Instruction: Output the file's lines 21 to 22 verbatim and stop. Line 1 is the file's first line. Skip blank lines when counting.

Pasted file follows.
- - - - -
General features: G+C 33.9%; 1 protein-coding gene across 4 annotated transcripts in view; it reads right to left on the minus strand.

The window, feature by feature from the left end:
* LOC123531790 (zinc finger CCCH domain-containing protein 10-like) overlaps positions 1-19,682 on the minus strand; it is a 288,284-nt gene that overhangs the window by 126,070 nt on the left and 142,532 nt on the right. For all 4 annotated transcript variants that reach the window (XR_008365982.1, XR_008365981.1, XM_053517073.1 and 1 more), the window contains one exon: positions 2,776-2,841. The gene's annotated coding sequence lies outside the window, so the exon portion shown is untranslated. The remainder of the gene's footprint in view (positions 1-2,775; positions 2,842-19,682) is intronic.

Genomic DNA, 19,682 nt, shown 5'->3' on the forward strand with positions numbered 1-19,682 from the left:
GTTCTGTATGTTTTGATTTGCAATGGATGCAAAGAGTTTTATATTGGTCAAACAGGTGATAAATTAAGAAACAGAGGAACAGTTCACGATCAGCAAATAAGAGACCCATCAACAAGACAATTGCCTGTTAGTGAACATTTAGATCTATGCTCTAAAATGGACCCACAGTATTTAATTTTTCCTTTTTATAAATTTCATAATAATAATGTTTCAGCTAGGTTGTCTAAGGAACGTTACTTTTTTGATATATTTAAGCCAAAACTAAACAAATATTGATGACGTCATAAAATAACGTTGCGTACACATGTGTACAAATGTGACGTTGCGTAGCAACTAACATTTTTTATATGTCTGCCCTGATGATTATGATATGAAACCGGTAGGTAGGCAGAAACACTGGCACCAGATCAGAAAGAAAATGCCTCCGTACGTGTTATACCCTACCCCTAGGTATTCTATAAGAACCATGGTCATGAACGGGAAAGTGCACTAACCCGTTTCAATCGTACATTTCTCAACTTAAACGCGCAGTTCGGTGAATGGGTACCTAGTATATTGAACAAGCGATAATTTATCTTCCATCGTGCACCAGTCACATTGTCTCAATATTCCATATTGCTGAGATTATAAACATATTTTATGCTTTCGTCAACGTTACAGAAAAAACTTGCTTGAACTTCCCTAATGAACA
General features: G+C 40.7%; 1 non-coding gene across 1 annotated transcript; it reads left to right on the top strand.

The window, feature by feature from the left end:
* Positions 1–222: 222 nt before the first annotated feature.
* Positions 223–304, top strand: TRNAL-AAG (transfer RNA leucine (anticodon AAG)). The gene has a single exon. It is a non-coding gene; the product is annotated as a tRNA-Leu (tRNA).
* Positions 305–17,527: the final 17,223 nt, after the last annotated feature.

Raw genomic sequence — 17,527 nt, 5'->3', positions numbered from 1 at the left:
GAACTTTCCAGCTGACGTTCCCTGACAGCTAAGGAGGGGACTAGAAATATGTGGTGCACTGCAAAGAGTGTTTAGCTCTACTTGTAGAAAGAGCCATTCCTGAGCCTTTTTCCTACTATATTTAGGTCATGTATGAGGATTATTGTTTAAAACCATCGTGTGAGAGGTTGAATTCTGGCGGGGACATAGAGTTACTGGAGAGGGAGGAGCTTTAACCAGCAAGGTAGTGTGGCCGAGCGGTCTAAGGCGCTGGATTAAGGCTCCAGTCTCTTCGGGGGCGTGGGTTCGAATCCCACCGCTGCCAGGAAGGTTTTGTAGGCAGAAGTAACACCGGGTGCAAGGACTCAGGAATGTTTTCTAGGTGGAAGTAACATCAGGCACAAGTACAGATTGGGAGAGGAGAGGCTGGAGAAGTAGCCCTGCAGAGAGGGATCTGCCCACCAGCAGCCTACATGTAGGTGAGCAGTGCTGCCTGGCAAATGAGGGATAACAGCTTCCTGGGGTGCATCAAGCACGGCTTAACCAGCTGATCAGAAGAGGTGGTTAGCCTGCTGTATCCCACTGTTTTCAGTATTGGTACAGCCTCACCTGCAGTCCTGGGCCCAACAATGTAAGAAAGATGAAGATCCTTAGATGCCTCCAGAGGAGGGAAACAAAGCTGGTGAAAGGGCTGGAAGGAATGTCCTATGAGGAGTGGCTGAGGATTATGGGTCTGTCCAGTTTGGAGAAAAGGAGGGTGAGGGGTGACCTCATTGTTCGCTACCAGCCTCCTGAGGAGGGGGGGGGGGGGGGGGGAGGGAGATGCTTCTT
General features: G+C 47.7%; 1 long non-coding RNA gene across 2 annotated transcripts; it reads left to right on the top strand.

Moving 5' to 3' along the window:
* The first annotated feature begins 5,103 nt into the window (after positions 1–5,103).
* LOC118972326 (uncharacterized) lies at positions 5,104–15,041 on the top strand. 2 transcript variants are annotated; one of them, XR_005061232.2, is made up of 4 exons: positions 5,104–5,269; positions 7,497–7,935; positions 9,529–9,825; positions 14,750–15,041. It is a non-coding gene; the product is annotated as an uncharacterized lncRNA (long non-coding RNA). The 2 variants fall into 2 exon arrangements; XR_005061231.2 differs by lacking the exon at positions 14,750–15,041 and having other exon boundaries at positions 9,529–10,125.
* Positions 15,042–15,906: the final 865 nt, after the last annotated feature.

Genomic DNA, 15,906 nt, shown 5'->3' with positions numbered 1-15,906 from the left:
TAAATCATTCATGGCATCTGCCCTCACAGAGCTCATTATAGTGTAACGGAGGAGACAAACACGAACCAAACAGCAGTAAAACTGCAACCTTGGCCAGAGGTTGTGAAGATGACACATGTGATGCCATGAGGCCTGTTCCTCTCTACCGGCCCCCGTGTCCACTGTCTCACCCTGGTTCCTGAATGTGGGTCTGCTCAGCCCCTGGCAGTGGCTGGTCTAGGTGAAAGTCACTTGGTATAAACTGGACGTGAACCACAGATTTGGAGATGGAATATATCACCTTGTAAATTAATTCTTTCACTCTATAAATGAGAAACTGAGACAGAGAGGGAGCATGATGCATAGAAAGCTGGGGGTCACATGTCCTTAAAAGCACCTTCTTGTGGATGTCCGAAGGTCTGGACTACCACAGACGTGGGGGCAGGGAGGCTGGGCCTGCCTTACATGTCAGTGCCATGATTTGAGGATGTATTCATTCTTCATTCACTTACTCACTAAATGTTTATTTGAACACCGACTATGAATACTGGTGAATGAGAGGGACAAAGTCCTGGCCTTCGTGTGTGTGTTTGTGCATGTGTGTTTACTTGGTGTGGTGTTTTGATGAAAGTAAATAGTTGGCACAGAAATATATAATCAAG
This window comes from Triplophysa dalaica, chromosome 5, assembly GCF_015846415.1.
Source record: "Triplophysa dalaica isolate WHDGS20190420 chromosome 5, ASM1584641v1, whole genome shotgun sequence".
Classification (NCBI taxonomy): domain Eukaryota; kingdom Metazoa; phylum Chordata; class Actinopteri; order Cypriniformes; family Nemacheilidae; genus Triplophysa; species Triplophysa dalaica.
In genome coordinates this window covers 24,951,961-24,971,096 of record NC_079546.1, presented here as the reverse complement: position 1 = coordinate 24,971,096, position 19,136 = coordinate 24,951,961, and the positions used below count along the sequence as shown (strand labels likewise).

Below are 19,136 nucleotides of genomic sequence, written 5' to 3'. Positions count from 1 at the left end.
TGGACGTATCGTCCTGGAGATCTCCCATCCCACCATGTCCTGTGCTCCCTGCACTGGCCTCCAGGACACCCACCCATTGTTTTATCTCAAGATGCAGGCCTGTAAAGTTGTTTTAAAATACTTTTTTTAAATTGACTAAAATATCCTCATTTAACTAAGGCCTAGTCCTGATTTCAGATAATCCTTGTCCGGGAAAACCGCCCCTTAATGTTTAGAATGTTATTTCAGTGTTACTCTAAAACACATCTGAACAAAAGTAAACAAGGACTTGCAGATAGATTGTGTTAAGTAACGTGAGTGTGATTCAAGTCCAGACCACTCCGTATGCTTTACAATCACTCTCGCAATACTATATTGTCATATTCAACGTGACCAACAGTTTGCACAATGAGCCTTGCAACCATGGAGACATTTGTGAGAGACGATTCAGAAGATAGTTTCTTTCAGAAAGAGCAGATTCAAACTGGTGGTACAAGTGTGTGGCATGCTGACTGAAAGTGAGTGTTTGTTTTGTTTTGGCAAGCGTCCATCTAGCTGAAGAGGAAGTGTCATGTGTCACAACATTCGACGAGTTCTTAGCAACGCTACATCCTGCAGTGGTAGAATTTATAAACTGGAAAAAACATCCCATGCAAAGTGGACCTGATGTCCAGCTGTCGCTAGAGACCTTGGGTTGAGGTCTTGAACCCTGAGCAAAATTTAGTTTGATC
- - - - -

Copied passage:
Source record: "Triplophysa dalaica isolate WHDGS20190420 chromosome 5, ASM1584641v1, whole genome shotgun sequence".
Classification (NCBI taxonomy): domain Eukaryota; kingdom Metazoa; phylum Chordata; class Actinopteri; order Cypriniformes; family Nemacheilidae; genus Triplophysa; species Triplophysa dalaica.